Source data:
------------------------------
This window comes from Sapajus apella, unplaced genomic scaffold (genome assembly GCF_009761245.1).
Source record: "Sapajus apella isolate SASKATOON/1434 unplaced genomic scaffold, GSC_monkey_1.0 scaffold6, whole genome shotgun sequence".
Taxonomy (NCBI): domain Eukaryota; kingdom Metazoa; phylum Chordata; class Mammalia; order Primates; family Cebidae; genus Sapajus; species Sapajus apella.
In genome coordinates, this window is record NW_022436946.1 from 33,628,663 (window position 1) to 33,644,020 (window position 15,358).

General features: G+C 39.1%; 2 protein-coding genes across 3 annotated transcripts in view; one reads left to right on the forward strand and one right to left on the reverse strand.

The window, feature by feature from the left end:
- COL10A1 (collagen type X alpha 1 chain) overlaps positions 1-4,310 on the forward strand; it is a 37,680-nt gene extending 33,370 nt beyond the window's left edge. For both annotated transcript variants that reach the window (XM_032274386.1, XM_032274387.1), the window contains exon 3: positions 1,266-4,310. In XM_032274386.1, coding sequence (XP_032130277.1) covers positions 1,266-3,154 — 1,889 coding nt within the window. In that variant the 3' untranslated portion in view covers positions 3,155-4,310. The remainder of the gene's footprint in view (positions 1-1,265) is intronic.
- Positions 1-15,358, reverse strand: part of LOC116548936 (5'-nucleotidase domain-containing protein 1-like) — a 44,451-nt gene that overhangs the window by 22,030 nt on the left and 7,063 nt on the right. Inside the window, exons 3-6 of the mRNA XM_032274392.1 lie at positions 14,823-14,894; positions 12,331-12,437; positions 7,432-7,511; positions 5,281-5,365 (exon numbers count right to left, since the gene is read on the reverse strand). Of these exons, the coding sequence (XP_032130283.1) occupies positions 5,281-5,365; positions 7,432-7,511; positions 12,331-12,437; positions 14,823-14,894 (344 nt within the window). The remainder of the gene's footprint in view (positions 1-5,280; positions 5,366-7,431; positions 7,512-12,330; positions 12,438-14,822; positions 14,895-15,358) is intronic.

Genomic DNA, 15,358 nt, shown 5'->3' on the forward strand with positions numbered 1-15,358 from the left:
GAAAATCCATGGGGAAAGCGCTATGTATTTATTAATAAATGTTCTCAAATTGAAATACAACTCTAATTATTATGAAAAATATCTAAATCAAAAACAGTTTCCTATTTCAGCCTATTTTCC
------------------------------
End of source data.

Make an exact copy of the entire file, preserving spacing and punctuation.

This window comes from Sapajus apella, unplaced genomic scaffold (genome assembly GCF_009761245.1).
Source record: "Sapajus apella isolate SASKATOON/1434 unplaced genomic scaffold, GSC_monkey_1.0 scaffold6, whole genome shotgun sequence".
Taxonomy (NCBI): domain Eukaryota; kingdom Metazoa; phylum Chordata; class Mammalia; order Primates; family Cebidae; genus Sapajus; species Sapajus apella.
In genome coordinates, this window is record NW_022436946.1 from 33,628,663 (window position 1) to 33,644,020 (window position 15,358).

General features: G+C 39.1%; 2 protein-coding genes across 3 annotated transcripts in view; one reads left to right on the forward strand and one right to left on the reverse strand.

The window, feature by feature from the left end:
- COL10A1 (collagen type X alpha 1 chain) overlaps positions 1-4,310 on the forward strand; it is a 37,680-nt gene extending 33,370 nt beyond the window's left edge. For both annotated transcript variants that reach the window (XM_032274386.1, XM_032274387.1), the window contains exon 3: positions 1,266-4,310. In XM_032274386.1, coding sequence (XP_032130277.1) covers positions 1,266-3,154 — 1,889 coding nt within the window. In that variant the 3' untranslated portion in view covers positions 3,155-4,310. The remainder of the gene's footprint in view (positions 1-1,265) is intronic.
- Positions 1-15,358, reverse strand: part of LOC116548936 (5'-nucleotidase domain-containing protein 1-like) — a 44,451-nt gene that overhangs the window by 22,030 nt on the left and 7,063 nt on the right. Inside the window, exons 3-6 of the mRNA XM_032274392.1 lie at positions 14,823-14,894; positions 12,331-12,437; positions 7,432-7,511; positions 5,281-5,365 (exon numbers count right to left, since the gene is read on the reverse strand). Of these exons, the coding sequence (XP_032130283.1) occupies positions 5,281-5,365; positions 7,432-7,511; positions 12,331-12,437; positions 14,823-14,894 (344 nt within the window). The remainder of the gene's footprint in view (positions 1-5,280; positions 5,366-7,431; positions 7,512-12,330; positions 12,438-14,822; positions 14,895-15,358) is intronic.

Genomic DNA, 15,358 nt, shown 5'->3' on the forward strand with positions numbered 1-15,358 from the left:
GAAAATCCATGGGGAAAGCGCTATGTATTTATTAATAAATGTTCTCAAATTGAAATACAACTCTAATTATTATGAAAAATATCTAAATCAAAAACAGTTTCCTATTTCAGCCTATTTTCC